It is always important to note that your organisation’s duties under POPI apply throughout the period that the organisation is processing personal data, as do the rights of individuals in respect of that personal data.

Therefore, an organisation must comply with POPI from the moment it obtains the data until the time the data is returned, deleted or destroyed.

In addition, duties extend to the manner in which the organisation disposes of personal data which no longer is needed. Data must be disposed of securely and in a way which does not prejudice the interests and rights of the individual/s concerned.


It is important that every organisation understands at minimum the following about POPI compliance:

  • the legitimate grounds for collecting and using personal data in order to ensure that such data is not used in ways that have unjustified adverse effects on the individuals concerned;
  • the lawful purpose for which data is collected, so as to ensure that the data is not further processed in any manner contrary to the purpose/s for which the data was collected;
  • the extent of the information required for the purpose as intended, ensuring that only adequate and relevant information is collected and preventing any excessive information collection;
  • the information retention periods and requirements applicable, together with destruction processes and procedures;
  • the rights of individuals, i.e. data subjects, in terms of POPI;
  • security measures required to prevent the unauthorised or unlawful processing of personal data or access to personal data;, including accidental loss, destruction or damage to personal data;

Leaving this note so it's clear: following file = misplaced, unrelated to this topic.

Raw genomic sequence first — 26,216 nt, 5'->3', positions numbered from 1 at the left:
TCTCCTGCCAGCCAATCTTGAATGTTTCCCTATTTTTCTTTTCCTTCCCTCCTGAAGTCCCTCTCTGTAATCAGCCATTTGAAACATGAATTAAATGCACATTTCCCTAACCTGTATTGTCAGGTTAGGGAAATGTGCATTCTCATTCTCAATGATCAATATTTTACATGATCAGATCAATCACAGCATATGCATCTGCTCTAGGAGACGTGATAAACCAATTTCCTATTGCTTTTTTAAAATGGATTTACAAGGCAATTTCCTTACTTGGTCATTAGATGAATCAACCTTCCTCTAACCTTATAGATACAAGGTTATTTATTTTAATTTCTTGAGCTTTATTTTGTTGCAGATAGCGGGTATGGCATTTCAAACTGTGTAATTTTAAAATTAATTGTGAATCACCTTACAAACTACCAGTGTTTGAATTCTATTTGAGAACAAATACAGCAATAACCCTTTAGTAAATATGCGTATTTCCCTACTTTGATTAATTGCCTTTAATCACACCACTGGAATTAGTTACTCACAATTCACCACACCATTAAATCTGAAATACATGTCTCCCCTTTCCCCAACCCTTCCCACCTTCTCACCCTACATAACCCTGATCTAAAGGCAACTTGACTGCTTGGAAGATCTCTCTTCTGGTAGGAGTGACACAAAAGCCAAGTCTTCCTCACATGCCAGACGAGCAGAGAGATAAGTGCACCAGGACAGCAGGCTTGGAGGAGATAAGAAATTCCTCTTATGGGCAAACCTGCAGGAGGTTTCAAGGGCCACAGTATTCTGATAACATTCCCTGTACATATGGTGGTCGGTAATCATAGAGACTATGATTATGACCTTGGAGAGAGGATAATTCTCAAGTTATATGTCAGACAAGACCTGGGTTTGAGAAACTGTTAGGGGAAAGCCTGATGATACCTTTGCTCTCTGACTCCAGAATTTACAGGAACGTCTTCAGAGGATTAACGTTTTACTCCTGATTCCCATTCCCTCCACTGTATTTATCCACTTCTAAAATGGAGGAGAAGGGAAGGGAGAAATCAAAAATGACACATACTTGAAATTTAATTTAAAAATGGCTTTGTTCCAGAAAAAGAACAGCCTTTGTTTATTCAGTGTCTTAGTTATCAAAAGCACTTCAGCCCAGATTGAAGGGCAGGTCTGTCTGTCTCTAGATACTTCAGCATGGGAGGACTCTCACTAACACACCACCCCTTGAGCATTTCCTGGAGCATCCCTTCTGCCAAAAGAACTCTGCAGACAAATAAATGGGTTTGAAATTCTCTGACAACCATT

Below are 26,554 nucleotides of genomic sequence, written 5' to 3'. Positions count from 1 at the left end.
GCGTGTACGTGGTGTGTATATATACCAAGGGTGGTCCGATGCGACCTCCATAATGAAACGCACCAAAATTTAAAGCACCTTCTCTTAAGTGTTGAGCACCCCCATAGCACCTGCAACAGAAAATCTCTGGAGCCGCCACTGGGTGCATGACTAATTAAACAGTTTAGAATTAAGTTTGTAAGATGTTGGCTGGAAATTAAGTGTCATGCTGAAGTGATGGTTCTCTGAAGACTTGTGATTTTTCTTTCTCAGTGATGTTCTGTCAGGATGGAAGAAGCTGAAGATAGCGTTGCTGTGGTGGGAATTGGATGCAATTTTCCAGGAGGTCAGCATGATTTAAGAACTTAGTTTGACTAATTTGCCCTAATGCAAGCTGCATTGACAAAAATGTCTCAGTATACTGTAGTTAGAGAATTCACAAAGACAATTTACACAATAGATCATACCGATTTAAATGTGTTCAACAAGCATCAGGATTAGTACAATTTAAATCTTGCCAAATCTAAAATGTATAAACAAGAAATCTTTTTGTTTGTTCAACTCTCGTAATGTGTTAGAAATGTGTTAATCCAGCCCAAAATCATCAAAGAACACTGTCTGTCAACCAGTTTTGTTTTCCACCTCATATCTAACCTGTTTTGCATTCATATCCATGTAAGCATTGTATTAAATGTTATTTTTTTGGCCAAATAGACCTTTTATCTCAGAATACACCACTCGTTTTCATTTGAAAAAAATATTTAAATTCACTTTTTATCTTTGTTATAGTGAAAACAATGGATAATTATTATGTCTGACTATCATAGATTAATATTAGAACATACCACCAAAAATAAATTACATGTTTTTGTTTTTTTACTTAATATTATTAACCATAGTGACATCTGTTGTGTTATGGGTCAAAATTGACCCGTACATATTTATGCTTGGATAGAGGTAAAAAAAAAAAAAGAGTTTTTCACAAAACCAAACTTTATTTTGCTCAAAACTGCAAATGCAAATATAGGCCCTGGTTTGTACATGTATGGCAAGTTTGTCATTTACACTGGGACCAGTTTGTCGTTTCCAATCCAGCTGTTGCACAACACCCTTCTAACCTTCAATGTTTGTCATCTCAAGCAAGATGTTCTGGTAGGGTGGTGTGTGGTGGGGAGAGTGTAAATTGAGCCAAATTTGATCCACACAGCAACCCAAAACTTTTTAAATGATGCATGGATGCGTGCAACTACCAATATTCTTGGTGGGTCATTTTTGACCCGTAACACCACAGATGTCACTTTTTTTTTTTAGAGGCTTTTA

• understanding the roles, duties and responsibilities of all parties involved when it becomes necessary to transfer data outside the country;
  • processes and procedures to put in place to ensure that data remains current and accurate at all times.



Werksmans advises clients on all aspects related to data protection and privacy.

This overview is intended to assist you in understanding the process of implementing POPI compliance in your organisation. Information control is central to creating an environment in which POPI processes and procedures may be successfully implemented and its principles maintained in your organisation.

Our services include:

  • Compliance review through the determination of existing practices and procedures in order to formulate an “as is” gap analysis
  • Assisting in the development of detailed data management processes and procedures to ensure compliance with legislation
  • Interpreting POPI duties, taking into account other existing legislation e.g. National Credit Act, Electronic Communications & Transactions Act, Consumer Protection Act and the Promotion of Access to Information Act
  • Guidance and assistance with the development of policy documentation and internal process flows, guidance scripts and re-alignment of legal documents.
  • Advising on employment-related issues
  • Formulation of incident management processes and procedures
  • Development of an overall POPI compliance roadmap in terms of understanding current practice and arrangements
  • Clearly understanding the way forward in terms of a risk management plan
  • Enabling staff and empowering the organisation through an organisation-specific plan
  • Creating a culture of compliance.